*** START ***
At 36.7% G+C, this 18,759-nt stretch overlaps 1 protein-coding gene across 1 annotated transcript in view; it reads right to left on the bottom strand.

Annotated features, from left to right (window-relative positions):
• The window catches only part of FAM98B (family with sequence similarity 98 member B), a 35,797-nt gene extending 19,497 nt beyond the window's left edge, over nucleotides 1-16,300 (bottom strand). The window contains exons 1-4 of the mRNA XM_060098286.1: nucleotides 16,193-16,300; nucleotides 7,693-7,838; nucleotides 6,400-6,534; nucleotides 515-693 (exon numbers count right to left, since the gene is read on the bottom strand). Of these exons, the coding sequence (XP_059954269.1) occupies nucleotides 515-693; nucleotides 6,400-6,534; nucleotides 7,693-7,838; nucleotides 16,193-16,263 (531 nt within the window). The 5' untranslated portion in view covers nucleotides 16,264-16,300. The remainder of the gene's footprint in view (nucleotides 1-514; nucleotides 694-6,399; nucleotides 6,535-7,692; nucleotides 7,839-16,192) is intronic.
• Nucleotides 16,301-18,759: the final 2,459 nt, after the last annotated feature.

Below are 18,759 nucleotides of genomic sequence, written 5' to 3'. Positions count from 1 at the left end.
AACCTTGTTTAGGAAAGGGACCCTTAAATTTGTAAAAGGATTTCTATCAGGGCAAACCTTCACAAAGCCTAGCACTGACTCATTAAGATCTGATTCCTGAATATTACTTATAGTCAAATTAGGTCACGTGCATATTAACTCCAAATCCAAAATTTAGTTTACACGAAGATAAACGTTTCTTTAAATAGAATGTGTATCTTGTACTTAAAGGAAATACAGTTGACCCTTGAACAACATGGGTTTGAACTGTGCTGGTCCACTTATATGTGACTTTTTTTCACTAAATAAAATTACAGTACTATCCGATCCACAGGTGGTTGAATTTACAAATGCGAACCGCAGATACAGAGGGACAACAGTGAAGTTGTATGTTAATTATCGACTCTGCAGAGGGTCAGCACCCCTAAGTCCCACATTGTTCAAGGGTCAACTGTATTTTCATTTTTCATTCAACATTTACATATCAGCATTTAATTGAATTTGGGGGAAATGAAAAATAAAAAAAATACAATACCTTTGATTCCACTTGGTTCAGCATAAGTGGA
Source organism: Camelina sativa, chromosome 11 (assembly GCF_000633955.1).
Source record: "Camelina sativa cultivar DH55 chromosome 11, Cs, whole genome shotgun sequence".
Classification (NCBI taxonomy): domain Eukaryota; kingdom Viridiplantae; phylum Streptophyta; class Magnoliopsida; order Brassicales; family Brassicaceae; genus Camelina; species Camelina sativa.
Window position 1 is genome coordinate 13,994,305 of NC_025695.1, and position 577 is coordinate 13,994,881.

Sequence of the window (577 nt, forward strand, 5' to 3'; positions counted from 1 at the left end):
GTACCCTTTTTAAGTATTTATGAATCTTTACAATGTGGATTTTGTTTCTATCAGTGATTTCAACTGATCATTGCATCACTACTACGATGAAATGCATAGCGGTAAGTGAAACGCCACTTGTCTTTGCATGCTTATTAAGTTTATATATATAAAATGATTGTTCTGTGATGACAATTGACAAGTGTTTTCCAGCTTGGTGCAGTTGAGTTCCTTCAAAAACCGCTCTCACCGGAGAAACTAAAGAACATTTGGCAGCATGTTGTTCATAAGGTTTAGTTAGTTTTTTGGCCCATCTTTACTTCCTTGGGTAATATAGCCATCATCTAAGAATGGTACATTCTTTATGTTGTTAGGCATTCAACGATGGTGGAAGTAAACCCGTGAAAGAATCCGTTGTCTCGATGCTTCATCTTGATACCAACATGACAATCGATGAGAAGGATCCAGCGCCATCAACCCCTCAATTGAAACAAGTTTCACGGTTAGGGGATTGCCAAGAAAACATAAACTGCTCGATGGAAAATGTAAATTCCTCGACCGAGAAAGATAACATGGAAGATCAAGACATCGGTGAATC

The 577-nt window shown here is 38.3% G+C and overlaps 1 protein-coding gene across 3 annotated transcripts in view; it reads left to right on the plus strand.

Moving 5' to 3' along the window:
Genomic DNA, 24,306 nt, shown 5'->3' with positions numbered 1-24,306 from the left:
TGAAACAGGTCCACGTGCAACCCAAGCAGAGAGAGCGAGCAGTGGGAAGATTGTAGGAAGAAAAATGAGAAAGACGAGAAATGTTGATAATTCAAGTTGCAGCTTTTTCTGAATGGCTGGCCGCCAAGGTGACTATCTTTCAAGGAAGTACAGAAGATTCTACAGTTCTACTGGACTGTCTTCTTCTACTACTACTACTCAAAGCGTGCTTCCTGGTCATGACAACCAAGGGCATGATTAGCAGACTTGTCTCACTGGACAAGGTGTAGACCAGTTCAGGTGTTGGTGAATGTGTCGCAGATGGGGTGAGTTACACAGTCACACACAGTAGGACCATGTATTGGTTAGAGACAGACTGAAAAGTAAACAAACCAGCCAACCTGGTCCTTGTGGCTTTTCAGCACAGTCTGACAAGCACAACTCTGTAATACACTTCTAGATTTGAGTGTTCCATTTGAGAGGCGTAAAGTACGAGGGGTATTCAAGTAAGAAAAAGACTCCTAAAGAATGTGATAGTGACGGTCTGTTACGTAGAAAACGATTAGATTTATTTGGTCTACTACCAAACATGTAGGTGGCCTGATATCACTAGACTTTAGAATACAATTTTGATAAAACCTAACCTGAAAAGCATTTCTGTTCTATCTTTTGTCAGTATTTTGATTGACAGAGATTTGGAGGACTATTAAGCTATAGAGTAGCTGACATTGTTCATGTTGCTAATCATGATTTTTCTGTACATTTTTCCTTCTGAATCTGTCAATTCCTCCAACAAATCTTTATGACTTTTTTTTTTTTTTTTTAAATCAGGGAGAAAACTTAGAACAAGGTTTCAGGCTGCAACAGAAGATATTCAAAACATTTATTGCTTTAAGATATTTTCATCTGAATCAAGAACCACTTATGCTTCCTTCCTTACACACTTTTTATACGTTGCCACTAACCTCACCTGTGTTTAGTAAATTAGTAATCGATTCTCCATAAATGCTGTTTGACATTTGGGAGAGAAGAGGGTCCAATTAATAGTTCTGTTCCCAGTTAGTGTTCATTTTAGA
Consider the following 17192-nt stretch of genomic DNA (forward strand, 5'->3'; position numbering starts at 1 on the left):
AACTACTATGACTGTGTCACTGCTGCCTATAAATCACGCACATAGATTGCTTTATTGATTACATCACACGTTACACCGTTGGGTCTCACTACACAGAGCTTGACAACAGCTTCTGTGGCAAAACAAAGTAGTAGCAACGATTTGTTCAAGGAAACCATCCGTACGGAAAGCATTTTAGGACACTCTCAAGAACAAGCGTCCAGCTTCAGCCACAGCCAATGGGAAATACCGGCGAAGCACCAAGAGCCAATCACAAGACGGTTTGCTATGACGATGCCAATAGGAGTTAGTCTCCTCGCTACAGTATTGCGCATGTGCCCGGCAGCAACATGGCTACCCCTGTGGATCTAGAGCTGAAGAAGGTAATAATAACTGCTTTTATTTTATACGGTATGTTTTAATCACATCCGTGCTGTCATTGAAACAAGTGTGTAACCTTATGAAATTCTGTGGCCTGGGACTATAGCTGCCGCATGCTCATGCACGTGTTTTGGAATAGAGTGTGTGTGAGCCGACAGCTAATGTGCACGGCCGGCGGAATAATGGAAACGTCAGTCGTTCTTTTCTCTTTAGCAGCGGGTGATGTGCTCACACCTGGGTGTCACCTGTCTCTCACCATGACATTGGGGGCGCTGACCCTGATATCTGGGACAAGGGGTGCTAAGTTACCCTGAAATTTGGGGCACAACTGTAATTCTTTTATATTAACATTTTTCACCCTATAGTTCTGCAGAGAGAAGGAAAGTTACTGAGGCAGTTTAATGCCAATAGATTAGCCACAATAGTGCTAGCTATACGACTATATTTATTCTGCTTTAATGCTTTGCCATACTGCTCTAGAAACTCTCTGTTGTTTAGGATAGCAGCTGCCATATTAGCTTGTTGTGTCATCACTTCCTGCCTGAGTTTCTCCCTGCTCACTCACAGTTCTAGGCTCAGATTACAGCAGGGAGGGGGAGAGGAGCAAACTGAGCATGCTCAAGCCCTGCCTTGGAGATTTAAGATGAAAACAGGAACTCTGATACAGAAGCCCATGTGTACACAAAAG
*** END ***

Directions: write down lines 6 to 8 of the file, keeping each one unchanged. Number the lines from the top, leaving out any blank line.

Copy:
AACCTTGTTTAGGAAAGGGACCCTTAAATTTGTAAAAGGATTTCTATCAGGGCAAACCTTCACAAAGCCTAGCACTGACTCATTAAGATCTGATTCCTGAATATTACTTATAGTCAAATTAGGTCACGTGCATATTAACTCCAAATCCAAAATTTAGTTTACACGAAGATAAACGTTTCTTTAAATAGAATGTGTATCTTGTACTTAAAGGAAATACAGTTGACCCTTGAACAACATGGGTTTGAACTGTGCTGGTCCACTTATATGTGACTTTTTTTCACTAAATAAAATTACAGTACTATCCGATCCACAGGTGGTTGAATTTACAAATGCGAACCGCAGATACAGAGGGACAACAGTGAAGTTGTATGTTAATTATCGACTCTGCAGAGGGTCAGCACCCCTAAGTCCCACATTGTTCAAGGGTCAACTGTATTTTCATTTTTCATTCAACATTTACATATCAGCATTTAATTGAATTTGGGGGAAATGAAAAATAAAAAAAATACAATACCTTTGATTCCACTTGGTTCAGCATAAGTGGA
Source organism: Camelina sativa, chromosome 11 (assembly GCF_000633955.1).
Source record: "Camelina sativa cultivar DH55 chromosome 11, Cs, whole genome shotgun sequence".